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'It's heart wrenching.' Families of Nazareth Home residents concerned over transfers after COVID-19 outbreak

“It’s just sad for me that I can’t go and hold her hand and tell her it’s going to be okay,” Diane Streicher said of her mom who tested positive.

LOUISVILLE, Ky. — For more than four hours, elderly resident were carefully escorted out of Nazareth Home’s Clifton Campus and taken to six area hospitals after 39 residents and 20 staff tested positive for COVID-19.

“It’s just sad for me that I can’t go and hold her hand and tell her it’s going to be okay,” Diane Streicher said.

Streicher’s mom, 86-year-old Rosemary Moore, is one of the Nazareth residents who tested positive and was taken to Baptist Health Louisville during the transport process Monday night.

"I don’t know if she’s going to make it and its heart wrenching," Streicher said.

RELATED: Residents transferred from Nazareth Home's Clifton Campus after spike in COVID-19 cases

As part of the state's task force plan to roll-out widespread testing of all nursing homes and long-term care facilities, Nazareth began its testing last Wednesday.

Many of those who were found to have COVID-19 were asymptomatic.

State health officials say many of those people, particularly staff, started to become symptomatic over the weekend.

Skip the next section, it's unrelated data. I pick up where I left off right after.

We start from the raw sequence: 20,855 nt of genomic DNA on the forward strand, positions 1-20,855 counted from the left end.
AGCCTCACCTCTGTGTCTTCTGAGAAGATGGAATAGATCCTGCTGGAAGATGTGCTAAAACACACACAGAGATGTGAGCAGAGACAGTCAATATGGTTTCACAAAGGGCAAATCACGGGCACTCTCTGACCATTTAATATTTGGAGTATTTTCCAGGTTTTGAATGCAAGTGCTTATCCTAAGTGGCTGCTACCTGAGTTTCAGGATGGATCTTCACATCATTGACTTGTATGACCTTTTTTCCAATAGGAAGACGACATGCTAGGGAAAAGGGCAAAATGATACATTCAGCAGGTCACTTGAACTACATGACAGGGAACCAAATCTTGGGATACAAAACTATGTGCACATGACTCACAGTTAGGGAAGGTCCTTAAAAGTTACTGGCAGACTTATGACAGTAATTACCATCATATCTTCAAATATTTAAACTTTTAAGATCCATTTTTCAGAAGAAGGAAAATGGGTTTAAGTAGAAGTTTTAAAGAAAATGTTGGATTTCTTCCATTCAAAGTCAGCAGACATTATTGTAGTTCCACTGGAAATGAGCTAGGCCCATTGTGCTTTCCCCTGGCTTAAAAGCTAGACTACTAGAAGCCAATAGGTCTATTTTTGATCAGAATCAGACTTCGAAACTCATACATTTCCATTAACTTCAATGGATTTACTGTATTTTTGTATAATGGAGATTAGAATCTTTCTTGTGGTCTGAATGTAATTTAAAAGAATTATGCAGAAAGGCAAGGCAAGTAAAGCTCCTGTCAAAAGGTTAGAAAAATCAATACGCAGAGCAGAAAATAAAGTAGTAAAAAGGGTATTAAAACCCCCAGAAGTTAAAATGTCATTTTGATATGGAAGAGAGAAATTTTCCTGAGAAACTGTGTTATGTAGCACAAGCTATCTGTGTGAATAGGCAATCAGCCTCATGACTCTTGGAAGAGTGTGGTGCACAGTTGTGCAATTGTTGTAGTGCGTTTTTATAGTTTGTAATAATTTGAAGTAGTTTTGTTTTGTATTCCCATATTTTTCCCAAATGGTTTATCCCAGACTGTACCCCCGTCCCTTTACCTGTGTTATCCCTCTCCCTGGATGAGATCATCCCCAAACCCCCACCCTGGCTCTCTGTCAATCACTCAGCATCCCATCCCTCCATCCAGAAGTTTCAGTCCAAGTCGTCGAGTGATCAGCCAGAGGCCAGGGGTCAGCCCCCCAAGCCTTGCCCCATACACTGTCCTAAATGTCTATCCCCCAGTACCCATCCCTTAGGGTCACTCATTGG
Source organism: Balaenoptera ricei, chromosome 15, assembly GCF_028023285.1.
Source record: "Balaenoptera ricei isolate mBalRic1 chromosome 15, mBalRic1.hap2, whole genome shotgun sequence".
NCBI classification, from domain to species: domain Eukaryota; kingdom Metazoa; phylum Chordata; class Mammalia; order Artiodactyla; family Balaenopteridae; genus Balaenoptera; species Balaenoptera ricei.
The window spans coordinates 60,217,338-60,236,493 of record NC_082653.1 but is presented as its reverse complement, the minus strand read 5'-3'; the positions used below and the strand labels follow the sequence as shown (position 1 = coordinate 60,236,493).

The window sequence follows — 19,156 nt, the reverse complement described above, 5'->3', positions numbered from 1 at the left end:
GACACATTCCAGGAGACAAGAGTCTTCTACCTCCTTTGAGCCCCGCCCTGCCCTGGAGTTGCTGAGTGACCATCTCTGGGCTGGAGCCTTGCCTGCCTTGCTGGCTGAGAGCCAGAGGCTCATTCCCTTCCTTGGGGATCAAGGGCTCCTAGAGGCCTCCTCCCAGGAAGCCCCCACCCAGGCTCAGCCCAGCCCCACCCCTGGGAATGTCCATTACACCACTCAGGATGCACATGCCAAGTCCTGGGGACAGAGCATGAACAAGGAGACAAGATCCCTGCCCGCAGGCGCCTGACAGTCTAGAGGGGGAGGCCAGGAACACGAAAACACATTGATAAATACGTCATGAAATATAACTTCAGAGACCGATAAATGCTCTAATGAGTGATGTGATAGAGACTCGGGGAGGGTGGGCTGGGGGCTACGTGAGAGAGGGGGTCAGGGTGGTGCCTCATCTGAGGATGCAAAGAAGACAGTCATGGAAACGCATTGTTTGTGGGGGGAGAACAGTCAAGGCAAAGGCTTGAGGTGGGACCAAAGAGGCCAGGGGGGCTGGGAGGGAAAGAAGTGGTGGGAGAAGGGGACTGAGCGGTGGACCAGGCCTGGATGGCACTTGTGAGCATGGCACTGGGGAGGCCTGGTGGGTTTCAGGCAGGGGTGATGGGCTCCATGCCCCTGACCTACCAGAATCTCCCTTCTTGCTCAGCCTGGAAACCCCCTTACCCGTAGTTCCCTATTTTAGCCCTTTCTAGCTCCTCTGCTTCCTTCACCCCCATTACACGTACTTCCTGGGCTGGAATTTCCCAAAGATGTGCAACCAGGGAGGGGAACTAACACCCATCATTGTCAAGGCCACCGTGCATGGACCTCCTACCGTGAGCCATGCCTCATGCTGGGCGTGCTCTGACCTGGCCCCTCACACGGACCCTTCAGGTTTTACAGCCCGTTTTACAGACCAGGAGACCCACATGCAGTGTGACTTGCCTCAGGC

"It became apparent the facility was going to have a very tough time providing enough staff to the residents that they had in that facility," Secretary Eric Friedlander, Cabinet for Health and Family Services, said during a Tuesday press conference.

That's when Nazareth and local and state health agencies decided to mass evacuate the positive residents.

The facility made strict safety changes in March – like no communal dining and temperature checks 3 times a day of staff and residents.

It says it informed families of the hospital transport process over the weekend.

"Our heart is with you and we're doing all that we can to keep that communication going," Mary Haynes, President & CEO, Nazareth Homes, said.

Streicher says her mother is doing well in the hospital, but she still fears people aren't taking the virus seriously enough as the state re-opens – especially with so many asymptomatic cases discovered at Nazareth.

"I don’t think people realize that we are not out of the woods yet. we're not. and I just ask that everybody take into consideration their own family members as well as everybody else," she said.

So far, the state has tested 11,000 staff and residents at long-term care facilities and will test another few thousand in the coming days.

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RELATED: White House goal on COVID-19 testing for nursing homes unmet

RELATED: Nursing homes should be virus-free for 28 days before opening, feds warn

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►Contact reporter Tyler Emery at temery@WHAS11.com. Follow her on Twitter (@TylerWHAS11) and Facebook.